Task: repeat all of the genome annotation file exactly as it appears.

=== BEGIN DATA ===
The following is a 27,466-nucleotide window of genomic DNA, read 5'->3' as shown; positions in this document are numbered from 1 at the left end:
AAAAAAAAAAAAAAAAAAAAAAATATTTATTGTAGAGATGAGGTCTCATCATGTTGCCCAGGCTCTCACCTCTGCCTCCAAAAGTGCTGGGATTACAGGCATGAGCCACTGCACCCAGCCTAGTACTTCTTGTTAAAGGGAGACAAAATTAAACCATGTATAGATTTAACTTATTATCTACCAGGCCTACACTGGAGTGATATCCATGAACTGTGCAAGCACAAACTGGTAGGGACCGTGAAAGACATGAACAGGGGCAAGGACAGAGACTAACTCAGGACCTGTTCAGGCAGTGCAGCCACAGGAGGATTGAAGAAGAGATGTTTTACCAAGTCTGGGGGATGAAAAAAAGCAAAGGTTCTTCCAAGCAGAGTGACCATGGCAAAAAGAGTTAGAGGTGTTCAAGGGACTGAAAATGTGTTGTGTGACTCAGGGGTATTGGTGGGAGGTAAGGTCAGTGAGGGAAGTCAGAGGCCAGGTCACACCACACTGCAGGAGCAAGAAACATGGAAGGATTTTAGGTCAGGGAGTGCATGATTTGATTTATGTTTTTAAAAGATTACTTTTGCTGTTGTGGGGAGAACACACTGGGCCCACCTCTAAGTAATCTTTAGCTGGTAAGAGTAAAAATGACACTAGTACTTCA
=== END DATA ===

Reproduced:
The following is a 27,466-nucleotide window of genomic DNA, read 5'->3' as shown; positions in this document are numbered from 1 at the left end:
AAAAAAAAAAAAAAAAAAAAAAATATTTATTGTAGAGATGAGGTCTCATCATGTTGCCCAGGCTCTCACCTCTGCCTCCAAAAGTGCTGGGATTACAGGCATGAGCCACTGCACCCAGCCTAGTACTTCTTGTTAAAGGGAGACAAAATTAAACCATGTATAGATTTAACTTATTATCTACCAGGCCTACACTGGAGTGATATCCATGAACTGTGCAAGCACAAACTGGTAGGGACCGTGAAAGACATGAACAGGGGCAAGGACAGAGACTAACTCAGGACCTGTTCAGGCAGTGCAGCCACAGGAGGATTGAAGAAGAGATGTTTTACCAAGTCTGGGGGATGAAAAAAAGCAAAGGTTCTTCCAAGCAGAGTGACCATGGCAAAAAGAGTTAGAGGTGTTCAAGGGACTGAAAATGTGTTGTGTGACTCAGGGGTATTGGTGGGAGGTAAGGTCAGTGAGGGAAGTCAGAGGCCAGGTCACACCACACTGCAGGAGCAAGAAACATGGAAGGATTTTAGGTCAGGGAGTGCATGATTTGATTTATGTTTTTAAAAGATTACTTTTGCTGTTGTGGGGAGAACACACTGGGCCCACCTCTAAGTAATCTTTAGCTGGTAAGAGTAAAAATGACACTAGTACTTCA